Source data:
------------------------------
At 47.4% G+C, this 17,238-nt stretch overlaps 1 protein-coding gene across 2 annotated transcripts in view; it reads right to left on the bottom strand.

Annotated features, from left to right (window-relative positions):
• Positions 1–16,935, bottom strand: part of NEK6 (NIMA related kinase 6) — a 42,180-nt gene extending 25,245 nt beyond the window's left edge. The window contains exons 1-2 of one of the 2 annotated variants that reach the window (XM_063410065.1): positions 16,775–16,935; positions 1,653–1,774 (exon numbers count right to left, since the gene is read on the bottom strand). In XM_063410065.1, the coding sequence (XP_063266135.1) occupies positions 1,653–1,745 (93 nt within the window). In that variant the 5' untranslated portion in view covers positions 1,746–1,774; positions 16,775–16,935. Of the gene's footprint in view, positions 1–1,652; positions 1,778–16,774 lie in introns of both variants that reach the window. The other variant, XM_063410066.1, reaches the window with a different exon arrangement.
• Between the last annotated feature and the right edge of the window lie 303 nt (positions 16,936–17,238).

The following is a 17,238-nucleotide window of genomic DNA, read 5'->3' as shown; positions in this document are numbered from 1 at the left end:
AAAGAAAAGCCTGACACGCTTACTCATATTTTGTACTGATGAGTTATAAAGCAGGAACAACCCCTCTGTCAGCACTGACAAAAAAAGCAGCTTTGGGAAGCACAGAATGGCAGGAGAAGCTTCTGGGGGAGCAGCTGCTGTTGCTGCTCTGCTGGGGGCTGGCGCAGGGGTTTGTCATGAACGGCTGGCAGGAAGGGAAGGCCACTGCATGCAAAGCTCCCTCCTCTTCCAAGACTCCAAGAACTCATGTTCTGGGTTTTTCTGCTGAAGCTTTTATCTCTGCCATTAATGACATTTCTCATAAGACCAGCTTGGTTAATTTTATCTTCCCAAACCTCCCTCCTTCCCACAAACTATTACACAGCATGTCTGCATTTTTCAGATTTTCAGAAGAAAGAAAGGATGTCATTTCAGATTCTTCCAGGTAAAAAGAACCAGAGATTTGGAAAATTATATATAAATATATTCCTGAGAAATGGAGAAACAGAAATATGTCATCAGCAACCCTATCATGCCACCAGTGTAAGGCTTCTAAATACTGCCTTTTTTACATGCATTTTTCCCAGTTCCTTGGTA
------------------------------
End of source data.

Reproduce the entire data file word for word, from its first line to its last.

At 47.4% G+C, this 17,238-nt stretch overlaps 1 protein-coding gene across 2 annotated transcripts in view; it reads right to left on the bottom strand.

Annotated features, from left to right (window-relative positions):
• Positions 1–16,935, bottom strand: part of NEK6 (NIMA related kinase 6) — a 42,180-nt gene extending 25,245 nt beyond the window's left edge. The window contains exons 1-2 of one of the 2 annotated variants that reach the window (XM_063410065.1): positions 16,775–16,935; positions 1,653–1,774 (exon numbers count right to left, since the gene is read on the bottom strand). In XM_063410065.1, the coding sequence (XP_063266135.1) occupies positions 1,653–1,745 (93 nt within the window). In that variant the 5' untranslated portion in view covers positions 1,746–1,774; positions 16,775–16,935. Of the gene's footprint in view, positions 1–1,652; positions 1,778–16,774 lie in introns of both variants that reach the window. The other variant, XM_063410066.1, reaches the window with a different exon arrangement.
• Between the last annotated feature and the right edge of the window lie 303 nt (positions 16,936–17,238).

The following is a 17,238-nucleotide window of genomic DNA, read 5'->3' as shown; positions in this document are numbered from 1 at the left end:
AAAGAAAAGCCTGACACGCTTACTCATATTTTGTACTGATGAGTTATAAAGCAGGAACAACCCCTCTGTCAGCACTGACAAAAAAAGCAGCTTTGGGAAGCACAGAATGGCAGGAGAAGCTTCTGGGGGAGCAGCTGCTGTTGCTGCTCTGCTGGGGGCTGGCGCAGGGGTTTGTCATGAACGGCTGGCAGGAAGGGAAGGCCACTGCATGCAAAGCTCCCTCCTCTTCCAAGACTCCAAGAACTCATGTTCTGGGTTTTTCTGCTGAAGCTTTTATCTCTGCCATTAATGACATTTCTCATAAGACCAGCTTGGTTAATTTTATCTTCCCAAACCTCCCTCCTTCCCACAAACTATTACACAGCATGTCTGCATTTTTCAGATTTTCAGAAGAAAGAAAGGATGTCATTTCAGATTCTTCCAGGTAAAAAGAACCAGAGATTTGGAAAATTATATATAAATATATTCCTGAGAAATGGAGAAACAGAAATATGTCATCAGCAACCCTATCATGCCACCAGTGTAAGGCTTCTAAATACTGCCTTTTTTACATGCATTTTTCCCAGTTCCTTGGTA